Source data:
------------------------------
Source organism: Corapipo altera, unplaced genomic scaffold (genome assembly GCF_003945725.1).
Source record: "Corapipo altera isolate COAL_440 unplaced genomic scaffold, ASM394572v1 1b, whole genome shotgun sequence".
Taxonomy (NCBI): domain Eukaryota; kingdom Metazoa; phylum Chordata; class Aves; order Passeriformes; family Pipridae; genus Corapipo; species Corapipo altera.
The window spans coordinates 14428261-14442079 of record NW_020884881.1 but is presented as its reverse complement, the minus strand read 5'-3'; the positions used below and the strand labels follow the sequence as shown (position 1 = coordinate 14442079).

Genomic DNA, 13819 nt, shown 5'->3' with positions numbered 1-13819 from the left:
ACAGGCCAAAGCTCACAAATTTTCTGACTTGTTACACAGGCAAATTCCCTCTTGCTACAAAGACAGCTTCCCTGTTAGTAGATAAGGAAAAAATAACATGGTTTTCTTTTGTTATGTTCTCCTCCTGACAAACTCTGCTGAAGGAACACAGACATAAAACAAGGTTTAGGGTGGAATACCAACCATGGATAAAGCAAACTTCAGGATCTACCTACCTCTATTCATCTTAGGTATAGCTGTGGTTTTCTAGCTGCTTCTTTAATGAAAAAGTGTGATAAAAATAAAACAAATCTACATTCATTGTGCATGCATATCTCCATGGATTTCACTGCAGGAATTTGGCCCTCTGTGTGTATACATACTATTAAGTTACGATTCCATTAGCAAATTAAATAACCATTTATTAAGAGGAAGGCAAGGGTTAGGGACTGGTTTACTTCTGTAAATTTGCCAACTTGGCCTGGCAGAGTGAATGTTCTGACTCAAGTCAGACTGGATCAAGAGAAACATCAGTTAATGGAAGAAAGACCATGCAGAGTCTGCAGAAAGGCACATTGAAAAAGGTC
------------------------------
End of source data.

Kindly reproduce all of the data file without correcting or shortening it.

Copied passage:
Source organism: Corapipo altera, unplaced genomic scaffold (genome assembly GCF_003945725.1).
Source record: "Corapipo altera isolate COAL_440 unplaced genomic scaffold, ASM394572v1 1b, whole genome shotgun sequence".
Taxonomy (NCBI): domain Eukaryota; kingdom Metazoa; phylum Chordata; class Aves; order Passeriformes; family Pipridae; genus Corapipo; species Corapipo altera.
The window spans coordinates 14428261-14442079 of record NW_020884881.1 but is presented as its reverse complement, the minus strand read 5'-3'; the positions used below and the strand labels follow the sequence as shown (position 1 = coordinate 14442079).

Genomic DNA, 13819 nt, shown 5'->3' with positions numbered 1-13819 from the left:
ACAGGCCAAAGCTCACAAATTTTCTGACTTGTTACACAGGCAAATTCCCTCTTGCTACAAAGACAGCTTCCCTGTTAGTAGATAAGGAAAAAATAACATGGTTTTCTTTTGTTATGTTCTCCTCCTGACAAACTCTGCTGAAGGAACACAGACATAAAACAAGGTTTAGGGTGGAATACCAACCATGGATAAAGCAAACTTCAGGATCTACCTACCTCTATTCATCTTAGGTATAGCTGTGGTTTTCTAGCTGCTTCTTTAATGAAAAAGTGTGATAAAAATAAAACAAATCTACATTCATTGTGCATGCATATCTCCATGGATTTCACTGCAGGAATTTGGCCCTCTGTGTGTATACATACTATTAAGTTACGATTCCATTAGCAAATTAAATAACCATTTATTAAGAGGAAGGCAAGGGTTAGGGACTGGTTTACTTCTGTAAATTTGCCAACTTGGCCTGGCAGAGTGAATGTTCTGACTCAAGTCAGACTGGATCAAGAGAAACATCAGTTAATGGAAGAAAGACCATGCAGAGTCTGCAGAAAGGCACATTGAAAAAGGTC